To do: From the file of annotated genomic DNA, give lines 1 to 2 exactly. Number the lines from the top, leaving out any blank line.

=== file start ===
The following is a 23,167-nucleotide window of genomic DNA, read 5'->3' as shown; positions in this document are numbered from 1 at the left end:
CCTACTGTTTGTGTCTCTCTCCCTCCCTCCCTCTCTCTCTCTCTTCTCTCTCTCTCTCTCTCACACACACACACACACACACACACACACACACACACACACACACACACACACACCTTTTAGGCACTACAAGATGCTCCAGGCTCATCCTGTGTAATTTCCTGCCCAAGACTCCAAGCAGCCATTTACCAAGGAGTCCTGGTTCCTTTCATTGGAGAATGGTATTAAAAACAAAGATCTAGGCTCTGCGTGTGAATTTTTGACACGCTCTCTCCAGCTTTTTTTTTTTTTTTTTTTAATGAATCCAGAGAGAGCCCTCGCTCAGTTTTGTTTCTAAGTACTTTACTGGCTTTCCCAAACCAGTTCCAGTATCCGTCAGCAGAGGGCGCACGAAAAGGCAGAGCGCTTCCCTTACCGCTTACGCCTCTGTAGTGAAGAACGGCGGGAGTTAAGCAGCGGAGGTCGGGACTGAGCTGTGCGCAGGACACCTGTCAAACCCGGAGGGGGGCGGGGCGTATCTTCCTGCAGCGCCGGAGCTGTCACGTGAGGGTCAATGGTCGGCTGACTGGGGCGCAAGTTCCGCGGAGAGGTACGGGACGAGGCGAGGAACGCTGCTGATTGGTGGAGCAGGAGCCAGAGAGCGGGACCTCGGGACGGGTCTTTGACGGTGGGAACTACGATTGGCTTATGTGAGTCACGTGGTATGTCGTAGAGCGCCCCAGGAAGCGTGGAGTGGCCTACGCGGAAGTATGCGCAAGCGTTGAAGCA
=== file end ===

The following is a 23,167-nucleotide window of genomic DNA, read 5'->3' as shown; positions in this document are numbered from 1 at the left end:
CCTACTGTTTGTGTCTCTCTCCCTCCCTCCCTCTCTCTCTCTCTTCTCTCTCTCTCTCTCTCACACACACACACACACACACACACACACACACACACACACACACACACACACACCTTTTAGGCACTACAAGATGCTCCAGGCTCATCCTGTGTAATTTCCTGCCCAAGACTCCAAGCAGCCATTTACCAAGGAGTCCTGGTTCCTTTCATTGGAGAATGGTATTAAAAACAAAGATCTAGGCTCTGCGTGTGAATTTTTGACACGCTCTCTCCAGCTTTTTTTTTTTTTTTTTTTAATGAATCCAGAGAGAGCCCTCGCTCAGTTTTGTTTCTAAGTACTTTACTGGCTTTCCCAAACCAGTTCCAGTATCCGTCAGCAGAGGGCGCACGAAAAGGCAGAGCGCTTCCCTTACCGCTTACGCCTCTGTAGTGAAGAACGGCGGGAGTTAAGCAGCGGAGGTCGGGACTGAGCTGTGCGCAGGACACCTGTCAAACCCGGAGGGGGGCGGGGCGTATCTTCCTGCAGCGCCGGAGCTGTCACGTGAGGGTCAATGGTCGGCTGACTGGGGCGCAAGTTCCGCGGAGAGGTACGGGACGAGGCGAGGAACGCTGCTGATTGGTGGAGCAGGAGCCAGAGAGCGGGACCTCGGGACGGGTCTTTGACGGTGGGAACTACGATTGGCTTATGTGAGTCACGTGGTATGTCGTAGAGCGCCCCAGGAAGCGTGGAGTGGCCTACGCGGAAGTATGCGCAAGCGTTGAAGCA